(Reuters) - New Jersey Governor Chris Christie and his supporters have formed a political action committee ahead of a likely bid for president, according to a source with knowledge of the matter.
The political action committee, or PAC, called Leadership Matters for America, is the clearest sign yet that Christie, 52, is running in the Republican Party primary for the 2016 presidential election.
With the PAC formation, Christie said there are people who “want to be supportive of me continuing to look at the problems in the country.” Christie made the remark during a press conference about an approaching snow storm on Monday.
Among those serving on the PAC are long-time Christie allies Michael DuHaime and Bill Palatucci, as well as Phil Cox, executive director of the Republican Governors Association, the source said. Christie was chairman of the RGA until he was succeeded in November by Tennessee Governor Bill Haslam.
Paperwork for the leadership PAC was filed on Friday with the Federal Election Commission, the source said. The Wall Street Journal first reported the establishment of the PAC on Monday.
The move adds a third well-known Republican figure to the fight for campaign funds among the party’s main donors. Christie has struggled to stay relevant as potential rivals, former Florida governor Jeb Bush and 2012 nominee Mitt Romney grabbed attention from operatives and donors.
Some observers think Christie is “late to the game” because Bush established his PACs last month, but they overlook that Christie had other sources of funding for his appearances across the country, said Patrick Murray, director of Monmouth University’s Polling Institute.
Christie has been able to draw from his stint as the RGA’s chairman and to use money from the New Jersey GOP to “underwrite everything from travel to Christmas cards sent to Republican voters in Iowa,” Murray said. “The state party’s books are currently in the red, so it makes sense to turn to PAC financing at this time.”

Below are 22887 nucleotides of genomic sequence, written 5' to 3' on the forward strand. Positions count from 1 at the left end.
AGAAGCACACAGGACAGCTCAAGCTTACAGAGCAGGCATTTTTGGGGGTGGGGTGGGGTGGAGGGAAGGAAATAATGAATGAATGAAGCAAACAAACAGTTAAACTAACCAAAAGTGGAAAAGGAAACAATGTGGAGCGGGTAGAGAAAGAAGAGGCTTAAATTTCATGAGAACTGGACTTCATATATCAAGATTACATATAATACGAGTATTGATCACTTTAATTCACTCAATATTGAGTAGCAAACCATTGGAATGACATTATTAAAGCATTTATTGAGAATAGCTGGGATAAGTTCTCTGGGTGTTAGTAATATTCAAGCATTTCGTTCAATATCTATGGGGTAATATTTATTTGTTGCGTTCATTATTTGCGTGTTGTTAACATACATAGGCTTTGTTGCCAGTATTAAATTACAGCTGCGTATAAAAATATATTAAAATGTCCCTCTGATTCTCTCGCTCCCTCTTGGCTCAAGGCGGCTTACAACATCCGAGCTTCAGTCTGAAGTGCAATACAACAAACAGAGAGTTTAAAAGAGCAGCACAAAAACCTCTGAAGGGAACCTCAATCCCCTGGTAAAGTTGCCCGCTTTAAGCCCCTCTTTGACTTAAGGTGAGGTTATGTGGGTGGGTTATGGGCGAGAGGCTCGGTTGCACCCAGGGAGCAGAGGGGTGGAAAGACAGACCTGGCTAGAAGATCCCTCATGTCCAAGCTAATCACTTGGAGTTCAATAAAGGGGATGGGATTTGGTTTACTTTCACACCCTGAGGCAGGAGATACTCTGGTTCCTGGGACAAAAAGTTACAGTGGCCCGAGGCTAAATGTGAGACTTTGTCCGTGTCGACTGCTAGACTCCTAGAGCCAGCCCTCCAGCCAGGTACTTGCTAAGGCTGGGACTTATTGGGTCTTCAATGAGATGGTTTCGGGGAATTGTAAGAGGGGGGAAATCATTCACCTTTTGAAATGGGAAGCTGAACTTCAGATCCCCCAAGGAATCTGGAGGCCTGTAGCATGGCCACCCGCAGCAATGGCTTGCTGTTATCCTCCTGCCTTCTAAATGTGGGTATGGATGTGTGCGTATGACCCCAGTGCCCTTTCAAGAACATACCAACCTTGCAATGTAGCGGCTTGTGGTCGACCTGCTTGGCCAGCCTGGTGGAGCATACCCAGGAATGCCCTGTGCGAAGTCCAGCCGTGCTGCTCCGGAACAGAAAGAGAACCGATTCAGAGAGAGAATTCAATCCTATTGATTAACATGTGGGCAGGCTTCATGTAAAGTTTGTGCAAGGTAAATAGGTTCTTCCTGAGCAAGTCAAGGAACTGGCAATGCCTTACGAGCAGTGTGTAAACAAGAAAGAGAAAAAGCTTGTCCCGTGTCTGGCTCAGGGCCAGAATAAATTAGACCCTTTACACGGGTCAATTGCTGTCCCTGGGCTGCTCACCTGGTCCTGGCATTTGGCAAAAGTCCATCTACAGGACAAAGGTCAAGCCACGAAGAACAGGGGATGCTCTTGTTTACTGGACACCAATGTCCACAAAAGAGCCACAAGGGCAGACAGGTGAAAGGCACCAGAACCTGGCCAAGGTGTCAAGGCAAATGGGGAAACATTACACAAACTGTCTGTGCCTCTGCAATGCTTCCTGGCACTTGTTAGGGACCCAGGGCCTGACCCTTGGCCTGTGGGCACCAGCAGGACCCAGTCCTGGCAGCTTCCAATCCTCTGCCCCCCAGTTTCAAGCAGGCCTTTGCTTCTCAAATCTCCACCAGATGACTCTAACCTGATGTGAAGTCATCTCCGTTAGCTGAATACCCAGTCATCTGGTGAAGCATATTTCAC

Christie has not declared a bid for the presidency, but he has discussed national themes in speeches and was in Iowa, an important state in the primary elections, this weekend for a summit attended by influential Republican activists.
Christie, who many conservatives see as a moderate, touted his ability to appeal to a broad segment of the electorate, from Hispanics to independent voters.
He said the party needs crossover appeal and made light of his blunt, direct style that sometimes draws criticism. “If you want someone you agree with 100 percent of the time, go home and look in the mirror,” Christie said in Iowa.
According to a poll released last Thursday, nearly three in five registered voters in New Jersey do not think Christie would make a good U.S. president.
Christie’s popularity was dented by revelations that officials in his administration ordered closures on the George Washington Bridge in 2013 in an apparent political retaliation against a town mayor who did not endorse him.
More recently, he’s been immersed in a controversy over whether he should have gone to Texas for a Jan. 4 Dallas Cowboys game at the expense of team owner Jerry Jones.
Polls have consistently shown Bush ahead of Christie in a potential Republican presidential primary. Voters would also elect Democrat Hillary Clinton over Christie in the general election, according to the most recent polls.
Reporting by Hilary Russ in New York, Doina Chiacu in Washington and Supriya Kurane in Bengaluru; Editing by Catherine Evans and Grant McCool